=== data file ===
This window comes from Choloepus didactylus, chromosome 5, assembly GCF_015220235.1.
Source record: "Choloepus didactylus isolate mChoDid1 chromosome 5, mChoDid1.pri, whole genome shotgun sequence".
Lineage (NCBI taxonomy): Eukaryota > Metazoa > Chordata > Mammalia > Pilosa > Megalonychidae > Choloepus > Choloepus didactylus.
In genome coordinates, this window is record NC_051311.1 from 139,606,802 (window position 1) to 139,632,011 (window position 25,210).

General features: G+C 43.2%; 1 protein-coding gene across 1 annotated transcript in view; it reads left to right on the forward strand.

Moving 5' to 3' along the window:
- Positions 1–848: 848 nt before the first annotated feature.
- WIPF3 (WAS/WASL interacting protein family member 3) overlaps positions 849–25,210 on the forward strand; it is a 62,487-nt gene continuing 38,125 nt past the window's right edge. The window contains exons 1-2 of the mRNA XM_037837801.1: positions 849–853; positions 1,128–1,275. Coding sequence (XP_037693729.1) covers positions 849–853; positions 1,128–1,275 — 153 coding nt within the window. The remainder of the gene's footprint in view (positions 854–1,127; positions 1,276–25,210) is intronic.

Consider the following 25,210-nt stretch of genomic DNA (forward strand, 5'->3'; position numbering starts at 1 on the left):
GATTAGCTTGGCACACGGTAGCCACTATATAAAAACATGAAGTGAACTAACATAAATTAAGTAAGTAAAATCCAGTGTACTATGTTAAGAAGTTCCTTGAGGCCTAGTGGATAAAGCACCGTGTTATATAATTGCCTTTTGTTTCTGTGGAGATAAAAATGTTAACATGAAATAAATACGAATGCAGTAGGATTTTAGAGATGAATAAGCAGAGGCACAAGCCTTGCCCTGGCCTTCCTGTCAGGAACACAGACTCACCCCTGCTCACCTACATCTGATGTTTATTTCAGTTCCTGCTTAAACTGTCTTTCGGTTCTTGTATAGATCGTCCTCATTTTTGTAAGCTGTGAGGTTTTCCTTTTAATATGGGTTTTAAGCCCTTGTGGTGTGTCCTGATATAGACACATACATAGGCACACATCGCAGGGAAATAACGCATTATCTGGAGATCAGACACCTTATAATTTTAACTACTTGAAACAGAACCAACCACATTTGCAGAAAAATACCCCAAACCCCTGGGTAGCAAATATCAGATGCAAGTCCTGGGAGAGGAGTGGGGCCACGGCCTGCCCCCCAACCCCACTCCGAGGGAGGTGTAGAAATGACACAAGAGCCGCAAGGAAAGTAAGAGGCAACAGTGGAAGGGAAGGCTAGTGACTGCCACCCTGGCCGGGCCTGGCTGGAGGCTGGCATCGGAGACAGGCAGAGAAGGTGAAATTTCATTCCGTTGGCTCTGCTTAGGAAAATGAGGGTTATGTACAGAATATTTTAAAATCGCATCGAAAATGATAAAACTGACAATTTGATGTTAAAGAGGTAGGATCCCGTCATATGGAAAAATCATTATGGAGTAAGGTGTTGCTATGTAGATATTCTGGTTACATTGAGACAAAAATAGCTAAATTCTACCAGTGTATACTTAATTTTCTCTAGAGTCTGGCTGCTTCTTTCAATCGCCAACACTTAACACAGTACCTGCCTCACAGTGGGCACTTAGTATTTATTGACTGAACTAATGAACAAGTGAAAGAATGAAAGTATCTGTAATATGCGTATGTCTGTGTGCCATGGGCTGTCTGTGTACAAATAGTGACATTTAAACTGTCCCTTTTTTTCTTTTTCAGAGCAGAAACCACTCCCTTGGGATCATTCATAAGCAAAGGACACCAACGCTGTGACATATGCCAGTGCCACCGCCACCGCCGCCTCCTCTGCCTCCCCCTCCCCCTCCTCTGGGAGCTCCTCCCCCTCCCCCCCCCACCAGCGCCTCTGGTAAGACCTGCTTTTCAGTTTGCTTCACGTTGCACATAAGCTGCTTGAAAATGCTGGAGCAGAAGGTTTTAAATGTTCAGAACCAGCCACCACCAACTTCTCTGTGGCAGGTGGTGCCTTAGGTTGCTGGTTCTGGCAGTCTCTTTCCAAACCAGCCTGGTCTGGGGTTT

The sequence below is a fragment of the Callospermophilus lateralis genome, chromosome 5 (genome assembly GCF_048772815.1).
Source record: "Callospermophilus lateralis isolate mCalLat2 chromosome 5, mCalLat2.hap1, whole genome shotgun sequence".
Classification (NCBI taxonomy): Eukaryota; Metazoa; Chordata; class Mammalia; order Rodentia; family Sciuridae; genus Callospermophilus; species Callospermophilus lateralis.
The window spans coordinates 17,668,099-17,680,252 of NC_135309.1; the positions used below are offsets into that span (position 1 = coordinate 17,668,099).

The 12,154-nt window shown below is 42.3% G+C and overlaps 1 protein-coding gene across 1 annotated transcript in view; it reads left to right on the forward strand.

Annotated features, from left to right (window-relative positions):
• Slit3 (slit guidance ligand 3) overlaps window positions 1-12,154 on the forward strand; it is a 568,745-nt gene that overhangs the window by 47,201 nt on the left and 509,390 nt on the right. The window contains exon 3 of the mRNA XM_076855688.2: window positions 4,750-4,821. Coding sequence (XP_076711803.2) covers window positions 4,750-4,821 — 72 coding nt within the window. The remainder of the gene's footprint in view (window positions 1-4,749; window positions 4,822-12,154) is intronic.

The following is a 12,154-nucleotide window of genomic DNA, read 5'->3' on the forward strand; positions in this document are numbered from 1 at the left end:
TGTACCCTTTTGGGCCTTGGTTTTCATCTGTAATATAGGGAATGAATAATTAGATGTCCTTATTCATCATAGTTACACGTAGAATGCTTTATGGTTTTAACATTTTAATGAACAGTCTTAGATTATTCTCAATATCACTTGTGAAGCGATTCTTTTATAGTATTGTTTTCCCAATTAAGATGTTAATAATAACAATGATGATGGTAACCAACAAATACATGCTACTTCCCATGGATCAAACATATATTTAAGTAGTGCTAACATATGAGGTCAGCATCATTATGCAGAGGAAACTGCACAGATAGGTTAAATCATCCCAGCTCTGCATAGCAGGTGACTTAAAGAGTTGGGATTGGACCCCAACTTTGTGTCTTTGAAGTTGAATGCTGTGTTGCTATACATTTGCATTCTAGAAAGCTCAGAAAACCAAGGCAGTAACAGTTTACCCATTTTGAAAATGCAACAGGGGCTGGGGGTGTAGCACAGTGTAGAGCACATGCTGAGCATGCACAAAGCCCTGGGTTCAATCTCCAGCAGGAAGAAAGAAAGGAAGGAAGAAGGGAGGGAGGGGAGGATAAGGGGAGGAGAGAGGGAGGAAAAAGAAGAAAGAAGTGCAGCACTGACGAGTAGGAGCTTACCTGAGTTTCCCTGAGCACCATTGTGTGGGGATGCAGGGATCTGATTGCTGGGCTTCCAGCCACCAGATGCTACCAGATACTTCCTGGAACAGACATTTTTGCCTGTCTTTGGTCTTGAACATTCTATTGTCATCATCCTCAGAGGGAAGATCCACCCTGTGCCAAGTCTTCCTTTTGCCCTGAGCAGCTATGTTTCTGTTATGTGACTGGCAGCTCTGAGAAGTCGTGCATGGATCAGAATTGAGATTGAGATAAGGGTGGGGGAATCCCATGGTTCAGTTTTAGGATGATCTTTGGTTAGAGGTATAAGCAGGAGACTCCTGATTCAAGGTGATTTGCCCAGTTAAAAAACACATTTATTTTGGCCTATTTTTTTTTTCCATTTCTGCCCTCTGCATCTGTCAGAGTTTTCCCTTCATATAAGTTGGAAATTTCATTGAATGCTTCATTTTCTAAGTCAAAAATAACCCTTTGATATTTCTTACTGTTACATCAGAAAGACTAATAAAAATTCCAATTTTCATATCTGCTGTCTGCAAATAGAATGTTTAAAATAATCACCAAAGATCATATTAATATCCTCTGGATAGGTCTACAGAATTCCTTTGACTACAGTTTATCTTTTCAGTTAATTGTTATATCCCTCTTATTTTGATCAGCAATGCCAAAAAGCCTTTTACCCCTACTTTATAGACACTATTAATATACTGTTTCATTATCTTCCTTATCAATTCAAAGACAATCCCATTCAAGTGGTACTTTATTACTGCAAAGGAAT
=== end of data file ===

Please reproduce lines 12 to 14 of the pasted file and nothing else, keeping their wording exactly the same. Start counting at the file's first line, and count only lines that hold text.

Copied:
Source record: "Callospermophilus lateralis isolate mCalLat2 chromosome 5, mCalLat2.hap1, whole genome shotgun sequence".
Classification (NCBI taxonomy): Eukaryota; Metazoa; Chordata; class Mammalia; order Rodentia; family Sciuridae; genus Callospermophilus; species Callospermophilus lateralis.
The window spans coordinates 17,668,099-17,680,252 of NC_135309.1; the positions used below are offsets into that span (position 1 = coordinate 17,668,099).